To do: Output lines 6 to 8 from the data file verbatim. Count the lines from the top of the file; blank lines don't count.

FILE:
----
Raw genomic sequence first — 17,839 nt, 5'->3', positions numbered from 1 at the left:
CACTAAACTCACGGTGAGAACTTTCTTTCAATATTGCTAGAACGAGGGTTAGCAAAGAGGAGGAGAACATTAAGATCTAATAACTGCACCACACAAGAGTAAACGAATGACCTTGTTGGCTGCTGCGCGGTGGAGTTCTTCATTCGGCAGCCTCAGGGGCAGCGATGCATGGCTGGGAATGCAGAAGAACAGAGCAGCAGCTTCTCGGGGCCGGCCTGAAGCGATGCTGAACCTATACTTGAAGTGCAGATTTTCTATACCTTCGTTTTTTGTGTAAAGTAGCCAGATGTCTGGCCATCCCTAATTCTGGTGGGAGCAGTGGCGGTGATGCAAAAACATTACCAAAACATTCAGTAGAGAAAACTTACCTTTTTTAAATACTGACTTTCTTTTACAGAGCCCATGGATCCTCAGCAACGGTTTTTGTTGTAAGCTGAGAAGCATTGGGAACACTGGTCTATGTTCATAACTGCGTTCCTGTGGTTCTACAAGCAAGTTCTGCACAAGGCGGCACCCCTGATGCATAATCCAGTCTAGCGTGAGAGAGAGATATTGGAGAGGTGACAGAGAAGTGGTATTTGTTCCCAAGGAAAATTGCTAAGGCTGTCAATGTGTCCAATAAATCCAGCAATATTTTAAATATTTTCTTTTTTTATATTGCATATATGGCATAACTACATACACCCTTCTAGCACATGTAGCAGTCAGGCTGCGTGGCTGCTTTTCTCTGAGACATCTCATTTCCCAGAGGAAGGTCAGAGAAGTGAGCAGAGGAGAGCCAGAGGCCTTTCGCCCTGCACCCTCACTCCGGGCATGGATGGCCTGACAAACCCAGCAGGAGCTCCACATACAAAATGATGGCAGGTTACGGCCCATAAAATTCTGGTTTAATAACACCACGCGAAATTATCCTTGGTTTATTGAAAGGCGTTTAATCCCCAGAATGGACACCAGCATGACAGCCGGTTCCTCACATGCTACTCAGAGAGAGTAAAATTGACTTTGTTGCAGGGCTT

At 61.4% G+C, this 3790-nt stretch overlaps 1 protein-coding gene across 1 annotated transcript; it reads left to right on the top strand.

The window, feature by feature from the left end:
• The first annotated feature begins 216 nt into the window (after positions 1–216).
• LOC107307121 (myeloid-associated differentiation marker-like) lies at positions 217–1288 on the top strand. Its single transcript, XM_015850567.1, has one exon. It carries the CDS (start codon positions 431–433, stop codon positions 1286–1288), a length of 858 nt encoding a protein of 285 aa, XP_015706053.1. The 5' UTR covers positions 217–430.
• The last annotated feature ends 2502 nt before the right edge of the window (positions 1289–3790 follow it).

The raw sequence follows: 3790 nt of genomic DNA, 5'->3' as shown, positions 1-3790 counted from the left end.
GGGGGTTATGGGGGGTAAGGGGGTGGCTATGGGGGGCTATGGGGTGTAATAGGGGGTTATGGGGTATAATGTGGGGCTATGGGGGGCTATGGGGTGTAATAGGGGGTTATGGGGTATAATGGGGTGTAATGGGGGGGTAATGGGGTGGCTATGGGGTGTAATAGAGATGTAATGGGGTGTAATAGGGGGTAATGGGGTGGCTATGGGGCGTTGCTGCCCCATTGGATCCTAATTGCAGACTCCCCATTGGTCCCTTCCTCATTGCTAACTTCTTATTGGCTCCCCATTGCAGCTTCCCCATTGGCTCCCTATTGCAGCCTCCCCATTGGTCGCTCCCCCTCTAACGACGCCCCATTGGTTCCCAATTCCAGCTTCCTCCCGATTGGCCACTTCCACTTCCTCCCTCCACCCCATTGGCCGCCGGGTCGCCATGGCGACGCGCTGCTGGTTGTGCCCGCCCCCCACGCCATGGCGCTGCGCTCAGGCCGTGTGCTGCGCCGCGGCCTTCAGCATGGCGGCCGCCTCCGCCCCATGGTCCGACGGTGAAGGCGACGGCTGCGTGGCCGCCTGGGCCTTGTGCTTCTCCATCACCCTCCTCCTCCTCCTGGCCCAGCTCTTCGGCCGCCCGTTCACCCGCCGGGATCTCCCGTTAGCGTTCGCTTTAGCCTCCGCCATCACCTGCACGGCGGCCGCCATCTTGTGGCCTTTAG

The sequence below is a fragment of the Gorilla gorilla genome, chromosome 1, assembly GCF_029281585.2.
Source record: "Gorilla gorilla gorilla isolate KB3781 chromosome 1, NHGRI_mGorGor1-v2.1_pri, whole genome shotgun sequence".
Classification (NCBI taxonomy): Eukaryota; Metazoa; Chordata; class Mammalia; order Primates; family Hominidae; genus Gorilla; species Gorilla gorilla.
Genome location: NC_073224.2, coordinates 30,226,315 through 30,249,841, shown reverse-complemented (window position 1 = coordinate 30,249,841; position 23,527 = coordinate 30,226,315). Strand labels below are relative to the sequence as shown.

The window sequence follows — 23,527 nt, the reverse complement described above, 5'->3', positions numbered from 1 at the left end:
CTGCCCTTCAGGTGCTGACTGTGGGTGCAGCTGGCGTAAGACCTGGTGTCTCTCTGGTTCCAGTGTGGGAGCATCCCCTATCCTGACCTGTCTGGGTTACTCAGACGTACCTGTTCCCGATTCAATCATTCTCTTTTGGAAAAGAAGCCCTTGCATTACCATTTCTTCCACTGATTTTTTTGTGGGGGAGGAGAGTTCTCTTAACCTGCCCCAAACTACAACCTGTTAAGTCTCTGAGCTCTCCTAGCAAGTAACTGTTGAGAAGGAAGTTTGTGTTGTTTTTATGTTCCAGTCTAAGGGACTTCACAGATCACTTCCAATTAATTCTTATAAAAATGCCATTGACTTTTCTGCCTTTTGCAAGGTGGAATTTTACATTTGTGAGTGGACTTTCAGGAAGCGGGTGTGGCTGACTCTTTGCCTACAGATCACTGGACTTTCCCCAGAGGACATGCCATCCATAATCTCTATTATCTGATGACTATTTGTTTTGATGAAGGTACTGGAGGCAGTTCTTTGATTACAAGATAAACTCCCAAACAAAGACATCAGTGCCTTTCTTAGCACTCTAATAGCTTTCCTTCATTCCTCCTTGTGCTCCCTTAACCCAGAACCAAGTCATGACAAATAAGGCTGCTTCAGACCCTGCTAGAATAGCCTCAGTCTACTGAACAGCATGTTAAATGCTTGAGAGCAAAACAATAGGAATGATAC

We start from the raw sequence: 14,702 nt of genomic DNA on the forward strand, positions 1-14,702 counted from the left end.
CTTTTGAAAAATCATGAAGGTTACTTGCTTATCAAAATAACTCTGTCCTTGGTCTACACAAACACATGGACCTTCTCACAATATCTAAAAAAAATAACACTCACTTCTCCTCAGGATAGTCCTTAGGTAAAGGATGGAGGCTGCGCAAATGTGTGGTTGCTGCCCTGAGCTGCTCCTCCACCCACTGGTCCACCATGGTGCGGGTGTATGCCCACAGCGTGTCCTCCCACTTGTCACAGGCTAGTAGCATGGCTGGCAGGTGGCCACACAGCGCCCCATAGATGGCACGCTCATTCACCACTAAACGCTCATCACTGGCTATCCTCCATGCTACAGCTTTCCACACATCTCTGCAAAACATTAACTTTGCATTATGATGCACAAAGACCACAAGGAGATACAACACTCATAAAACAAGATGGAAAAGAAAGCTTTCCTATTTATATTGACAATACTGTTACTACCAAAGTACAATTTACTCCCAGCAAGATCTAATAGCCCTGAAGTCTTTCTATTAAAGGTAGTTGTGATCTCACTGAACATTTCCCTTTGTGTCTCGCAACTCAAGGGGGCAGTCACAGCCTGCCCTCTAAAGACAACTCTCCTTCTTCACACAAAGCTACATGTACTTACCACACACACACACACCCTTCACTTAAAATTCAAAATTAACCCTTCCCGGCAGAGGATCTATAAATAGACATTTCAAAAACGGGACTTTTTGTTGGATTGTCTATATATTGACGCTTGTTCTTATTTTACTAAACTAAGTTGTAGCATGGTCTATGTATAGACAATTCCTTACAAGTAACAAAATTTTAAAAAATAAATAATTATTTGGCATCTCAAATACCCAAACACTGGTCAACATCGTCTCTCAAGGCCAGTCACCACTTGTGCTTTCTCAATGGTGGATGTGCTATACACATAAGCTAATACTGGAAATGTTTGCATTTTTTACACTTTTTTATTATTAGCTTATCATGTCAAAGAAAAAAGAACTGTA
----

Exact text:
• LOC107307121 (myeloid-associated differentiation marker-like) lies at positions 217–1288 on the top strand. Its single transcript, XM_015850567.1, has one exon. It carries the CDS (start codon positions 431–433, stop codon positions 1286–1288), a length of 858 nt encoding a protein of 285 aa, XP_015706053.1. The 5' UTR covers positions 217–430.
• The last annotated feature ends 2502 nt before the right edge of the window (positions 1289–3790 follow it).

The raw sequence follows: 3790 nt of genomic DNA, 5'->3' as shown, positions 1-3790 counted from the left end.